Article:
And given that he is so, I think, well equipped to poke and prod at endings, one could argue that Calypso should have been the one he made for himself. Regardless of the fact that other members of his family are still alive, and that, at the time of that book’s publication, so was his father, Calypso is Sedaris’ most mature work. In most of its contents, the question of memory, of the unreachability of the past, of how money changes his life in ways that do not always reflect positively on him, are more seriously examined. Death and remorse, especially: there’s such a wide gap between where David is and where Tiffany was financially, mentally, emotionally. I was hoping it would be his swan song, essays like “Now We Are Five”, “Why Aren’t You Laughing?”, and “The Spirit World” as piercing and perceptive as he was ever likely to be. They felt like rewrites, his penchant for morbid humor reworked into melancholic inquiry, the clock ticking between each punctuation. In the moment of Calypso, getting older is nearly inextricable from asking more of yourself as a writer. I’ve gotten older too, and I ask more of the artists i love. The paradoxes of his curmudgeonly avoidance, his yearning for attention, and its consequences felt like they reached an apex. That he knew he was coming to an end and wanted to quit while he was ahead, marked by life, the smirk faltering.

But he’s somewhat contradictorily kept going and stopped. He has kept writing but has almost stopped asking more of himself as a writer. I haven’t. It’s only in the book’s final essay, “Lucky-Go-Happy”, that a modicum of self-awareness pops in, at least as possibly crystalline as it once was: writing about life in pandemic, he says, “A part of me worried, though, that when the world eventually moved on, it would do so without me, or at least without any particular need of me. The circus would take to the road again, but not with this elephant.” An elephant is on the cover of the second volume of his collected diary entries, A Carnival of Snackery. It’s a fun image: the elephant wandering around New York or Paris or West Sussex or wherever he’s picked up a new house, using its trunk to wave hello, maybe disclose a deliciously funny secret about the life they’ve lived. But Sedaris appears too scared to force himself to imagine a world where we’ve moved on from him, where his sensibility has turned stale or his examinations bluntly superficial at best and completely out of touch at worst. The novelty of a young-ish gay writer who is born a crank but is impossibly curious has faded, not only because of the dime a dozen copycats Sedaris inspired (my high school self included), but because he himself has settled into a lesser, stiffer, lethargic writer. He’s the curmudgeon without the wily brightness, reveling primarily in an acidity that has lost its bite. The sourpuss that doesn’t have that paradoxical pride for weird things. The elephant braying at the carnival he couldn’t keep up with. I hope the elephant lays down and takes peace in knowing that it was a good act, but that it’s okay for the carnival to go on without him. We’ll remember the best of him.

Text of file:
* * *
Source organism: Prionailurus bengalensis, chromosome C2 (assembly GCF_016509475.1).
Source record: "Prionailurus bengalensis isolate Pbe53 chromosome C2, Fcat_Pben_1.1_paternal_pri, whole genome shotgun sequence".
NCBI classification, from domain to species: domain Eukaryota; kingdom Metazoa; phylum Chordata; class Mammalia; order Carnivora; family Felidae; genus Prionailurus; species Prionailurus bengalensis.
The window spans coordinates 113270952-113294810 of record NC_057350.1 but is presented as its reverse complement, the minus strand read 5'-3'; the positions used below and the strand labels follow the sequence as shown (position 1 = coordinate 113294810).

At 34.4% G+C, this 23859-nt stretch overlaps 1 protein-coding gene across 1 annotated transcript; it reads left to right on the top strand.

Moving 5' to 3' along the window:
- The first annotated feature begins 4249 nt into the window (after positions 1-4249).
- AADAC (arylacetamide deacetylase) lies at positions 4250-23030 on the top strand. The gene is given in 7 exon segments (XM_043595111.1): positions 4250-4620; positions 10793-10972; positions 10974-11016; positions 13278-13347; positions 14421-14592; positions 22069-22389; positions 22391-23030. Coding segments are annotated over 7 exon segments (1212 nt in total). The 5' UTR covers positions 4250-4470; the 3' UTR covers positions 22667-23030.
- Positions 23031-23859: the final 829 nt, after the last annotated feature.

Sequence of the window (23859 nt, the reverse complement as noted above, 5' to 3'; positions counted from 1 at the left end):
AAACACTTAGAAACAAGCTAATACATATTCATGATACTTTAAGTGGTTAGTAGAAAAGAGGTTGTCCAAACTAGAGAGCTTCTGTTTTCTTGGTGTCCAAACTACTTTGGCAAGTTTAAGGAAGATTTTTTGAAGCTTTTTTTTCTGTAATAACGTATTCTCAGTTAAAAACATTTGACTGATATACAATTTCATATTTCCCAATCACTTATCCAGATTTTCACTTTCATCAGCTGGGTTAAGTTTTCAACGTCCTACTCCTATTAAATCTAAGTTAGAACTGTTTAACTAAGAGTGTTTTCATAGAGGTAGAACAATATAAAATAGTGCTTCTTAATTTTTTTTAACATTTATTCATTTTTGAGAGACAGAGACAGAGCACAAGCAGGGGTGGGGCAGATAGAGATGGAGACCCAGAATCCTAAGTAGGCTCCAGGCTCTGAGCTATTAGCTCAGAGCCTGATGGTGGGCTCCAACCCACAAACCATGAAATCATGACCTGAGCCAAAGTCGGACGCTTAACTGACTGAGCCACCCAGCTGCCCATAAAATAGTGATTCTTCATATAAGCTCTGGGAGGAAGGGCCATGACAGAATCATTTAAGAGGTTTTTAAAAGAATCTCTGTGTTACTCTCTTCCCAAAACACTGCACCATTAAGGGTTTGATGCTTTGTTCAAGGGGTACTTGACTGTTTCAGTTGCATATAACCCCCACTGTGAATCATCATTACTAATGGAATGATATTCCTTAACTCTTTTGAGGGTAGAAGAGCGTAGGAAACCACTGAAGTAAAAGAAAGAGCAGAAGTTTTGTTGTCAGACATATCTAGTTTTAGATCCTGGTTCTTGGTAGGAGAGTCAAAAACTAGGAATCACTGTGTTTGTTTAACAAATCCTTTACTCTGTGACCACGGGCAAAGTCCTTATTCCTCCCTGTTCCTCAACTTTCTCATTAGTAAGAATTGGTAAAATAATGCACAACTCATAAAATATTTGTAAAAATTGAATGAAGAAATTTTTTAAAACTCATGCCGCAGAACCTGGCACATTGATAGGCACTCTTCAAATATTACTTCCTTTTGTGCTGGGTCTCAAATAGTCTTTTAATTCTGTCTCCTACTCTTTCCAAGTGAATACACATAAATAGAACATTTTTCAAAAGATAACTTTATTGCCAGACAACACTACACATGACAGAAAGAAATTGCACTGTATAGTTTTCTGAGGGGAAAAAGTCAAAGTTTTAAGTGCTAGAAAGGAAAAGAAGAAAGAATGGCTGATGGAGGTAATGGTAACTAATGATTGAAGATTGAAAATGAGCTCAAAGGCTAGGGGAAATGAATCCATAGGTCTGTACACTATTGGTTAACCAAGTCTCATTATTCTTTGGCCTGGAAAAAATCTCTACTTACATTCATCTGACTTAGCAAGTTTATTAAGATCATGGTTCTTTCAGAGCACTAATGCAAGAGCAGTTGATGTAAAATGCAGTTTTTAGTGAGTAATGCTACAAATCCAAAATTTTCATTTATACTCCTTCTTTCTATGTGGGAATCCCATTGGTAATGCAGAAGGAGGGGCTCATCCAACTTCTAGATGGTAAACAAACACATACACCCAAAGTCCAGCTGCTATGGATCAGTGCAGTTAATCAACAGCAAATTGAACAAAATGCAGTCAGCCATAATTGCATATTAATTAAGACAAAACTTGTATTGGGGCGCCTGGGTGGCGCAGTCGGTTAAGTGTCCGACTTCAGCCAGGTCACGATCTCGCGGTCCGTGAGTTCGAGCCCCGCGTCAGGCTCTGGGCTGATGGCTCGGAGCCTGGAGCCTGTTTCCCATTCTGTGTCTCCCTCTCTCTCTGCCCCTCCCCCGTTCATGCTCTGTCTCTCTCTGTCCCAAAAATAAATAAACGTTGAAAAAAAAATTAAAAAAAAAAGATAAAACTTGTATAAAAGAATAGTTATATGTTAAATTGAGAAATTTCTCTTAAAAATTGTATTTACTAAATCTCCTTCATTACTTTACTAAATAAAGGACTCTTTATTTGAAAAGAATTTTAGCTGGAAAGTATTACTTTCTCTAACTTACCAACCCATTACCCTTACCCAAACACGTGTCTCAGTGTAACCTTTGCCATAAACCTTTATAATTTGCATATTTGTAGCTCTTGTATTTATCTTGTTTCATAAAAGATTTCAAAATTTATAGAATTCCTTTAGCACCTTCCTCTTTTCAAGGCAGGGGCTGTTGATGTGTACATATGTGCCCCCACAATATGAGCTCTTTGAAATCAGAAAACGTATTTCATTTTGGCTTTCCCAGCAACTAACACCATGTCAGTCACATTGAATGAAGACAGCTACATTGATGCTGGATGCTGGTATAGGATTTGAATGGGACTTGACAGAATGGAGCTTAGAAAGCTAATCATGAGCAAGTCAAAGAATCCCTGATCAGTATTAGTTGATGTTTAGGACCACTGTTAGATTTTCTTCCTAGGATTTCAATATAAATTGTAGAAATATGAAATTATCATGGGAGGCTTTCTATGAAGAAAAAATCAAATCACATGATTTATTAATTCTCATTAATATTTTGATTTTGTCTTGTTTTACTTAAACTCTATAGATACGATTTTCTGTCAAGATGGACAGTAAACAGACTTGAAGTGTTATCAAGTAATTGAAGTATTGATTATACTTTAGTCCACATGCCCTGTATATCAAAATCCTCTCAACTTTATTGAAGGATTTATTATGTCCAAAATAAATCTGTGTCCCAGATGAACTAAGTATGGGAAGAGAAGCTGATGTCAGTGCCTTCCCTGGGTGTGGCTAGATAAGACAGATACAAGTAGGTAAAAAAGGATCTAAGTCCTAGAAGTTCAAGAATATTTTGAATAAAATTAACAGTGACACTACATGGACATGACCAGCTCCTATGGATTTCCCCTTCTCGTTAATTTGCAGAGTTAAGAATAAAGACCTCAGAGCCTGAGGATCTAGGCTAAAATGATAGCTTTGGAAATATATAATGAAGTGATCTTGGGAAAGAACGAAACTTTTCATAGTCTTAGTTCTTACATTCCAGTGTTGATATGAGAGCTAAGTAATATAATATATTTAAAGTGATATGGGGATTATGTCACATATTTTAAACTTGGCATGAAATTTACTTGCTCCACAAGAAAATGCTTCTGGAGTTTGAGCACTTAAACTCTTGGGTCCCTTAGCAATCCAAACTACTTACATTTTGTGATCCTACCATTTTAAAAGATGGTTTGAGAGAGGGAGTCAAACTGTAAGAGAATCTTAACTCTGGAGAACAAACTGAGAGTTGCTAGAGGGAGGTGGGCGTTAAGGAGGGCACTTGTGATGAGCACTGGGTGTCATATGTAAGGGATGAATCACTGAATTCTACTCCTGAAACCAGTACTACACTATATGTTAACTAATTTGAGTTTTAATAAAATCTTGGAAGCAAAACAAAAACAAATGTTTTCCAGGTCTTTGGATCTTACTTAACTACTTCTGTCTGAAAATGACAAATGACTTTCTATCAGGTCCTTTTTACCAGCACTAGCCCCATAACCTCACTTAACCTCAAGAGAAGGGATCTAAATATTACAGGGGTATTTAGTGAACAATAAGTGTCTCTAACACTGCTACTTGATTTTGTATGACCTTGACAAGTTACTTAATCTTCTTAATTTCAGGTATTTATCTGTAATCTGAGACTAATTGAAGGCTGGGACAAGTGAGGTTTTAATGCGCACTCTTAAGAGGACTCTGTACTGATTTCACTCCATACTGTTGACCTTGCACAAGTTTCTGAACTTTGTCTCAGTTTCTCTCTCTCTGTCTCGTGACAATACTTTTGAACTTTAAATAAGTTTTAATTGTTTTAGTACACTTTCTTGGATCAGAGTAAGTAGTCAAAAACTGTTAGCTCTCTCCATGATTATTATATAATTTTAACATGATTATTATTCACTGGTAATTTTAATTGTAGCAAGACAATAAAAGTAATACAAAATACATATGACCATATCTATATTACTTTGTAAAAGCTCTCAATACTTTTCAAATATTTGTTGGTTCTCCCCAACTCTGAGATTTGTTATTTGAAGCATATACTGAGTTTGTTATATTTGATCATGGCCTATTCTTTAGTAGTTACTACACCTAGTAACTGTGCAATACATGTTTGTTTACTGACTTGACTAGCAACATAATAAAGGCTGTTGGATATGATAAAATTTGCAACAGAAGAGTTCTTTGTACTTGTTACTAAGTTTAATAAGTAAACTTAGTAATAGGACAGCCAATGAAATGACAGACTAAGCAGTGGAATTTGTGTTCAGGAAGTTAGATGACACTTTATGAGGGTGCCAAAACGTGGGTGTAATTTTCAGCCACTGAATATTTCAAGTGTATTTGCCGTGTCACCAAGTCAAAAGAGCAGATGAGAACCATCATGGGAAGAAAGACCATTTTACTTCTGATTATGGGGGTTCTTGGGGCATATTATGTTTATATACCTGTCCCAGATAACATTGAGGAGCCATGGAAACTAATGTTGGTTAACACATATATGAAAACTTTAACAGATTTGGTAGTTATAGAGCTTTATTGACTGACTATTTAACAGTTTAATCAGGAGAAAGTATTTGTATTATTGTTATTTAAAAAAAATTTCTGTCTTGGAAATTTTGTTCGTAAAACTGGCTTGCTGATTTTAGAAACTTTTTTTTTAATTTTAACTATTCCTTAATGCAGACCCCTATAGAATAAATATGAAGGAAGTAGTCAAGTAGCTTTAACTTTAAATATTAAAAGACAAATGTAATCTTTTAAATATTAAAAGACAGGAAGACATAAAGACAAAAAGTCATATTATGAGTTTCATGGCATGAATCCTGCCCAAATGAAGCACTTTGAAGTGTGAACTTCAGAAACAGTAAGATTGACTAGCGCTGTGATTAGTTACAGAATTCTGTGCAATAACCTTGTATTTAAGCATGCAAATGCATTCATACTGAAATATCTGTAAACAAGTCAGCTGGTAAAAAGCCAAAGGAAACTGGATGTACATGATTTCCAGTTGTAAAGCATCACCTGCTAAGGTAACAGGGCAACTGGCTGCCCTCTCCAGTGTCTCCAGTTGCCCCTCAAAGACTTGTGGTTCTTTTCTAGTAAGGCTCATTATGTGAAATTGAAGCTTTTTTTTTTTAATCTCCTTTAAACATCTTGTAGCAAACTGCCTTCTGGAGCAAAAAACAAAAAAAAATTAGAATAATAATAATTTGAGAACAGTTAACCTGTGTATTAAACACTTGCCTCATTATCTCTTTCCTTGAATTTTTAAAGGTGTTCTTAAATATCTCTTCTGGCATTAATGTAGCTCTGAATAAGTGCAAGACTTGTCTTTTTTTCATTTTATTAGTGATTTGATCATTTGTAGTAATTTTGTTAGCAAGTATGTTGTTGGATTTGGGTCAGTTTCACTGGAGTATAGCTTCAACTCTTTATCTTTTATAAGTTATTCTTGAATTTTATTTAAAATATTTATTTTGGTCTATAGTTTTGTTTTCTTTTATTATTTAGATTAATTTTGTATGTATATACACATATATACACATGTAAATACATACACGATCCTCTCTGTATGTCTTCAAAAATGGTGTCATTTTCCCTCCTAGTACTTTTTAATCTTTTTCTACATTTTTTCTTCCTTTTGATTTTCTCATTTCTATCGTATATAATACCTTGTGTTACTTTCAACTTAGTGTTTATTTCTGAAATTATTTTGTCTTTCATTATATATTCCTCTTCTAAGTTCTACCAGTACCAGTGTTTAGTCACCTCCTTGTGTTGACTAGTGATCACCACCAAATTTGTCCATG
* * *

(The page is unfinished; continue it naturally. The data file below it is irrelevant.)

Kyle Turner

Snarkoleptic. Queer monster. Amateur critic. Professional snob. Writer person. I am relieved to know that I am not a golem. Words in Slate, GQ, the NYTimes, etc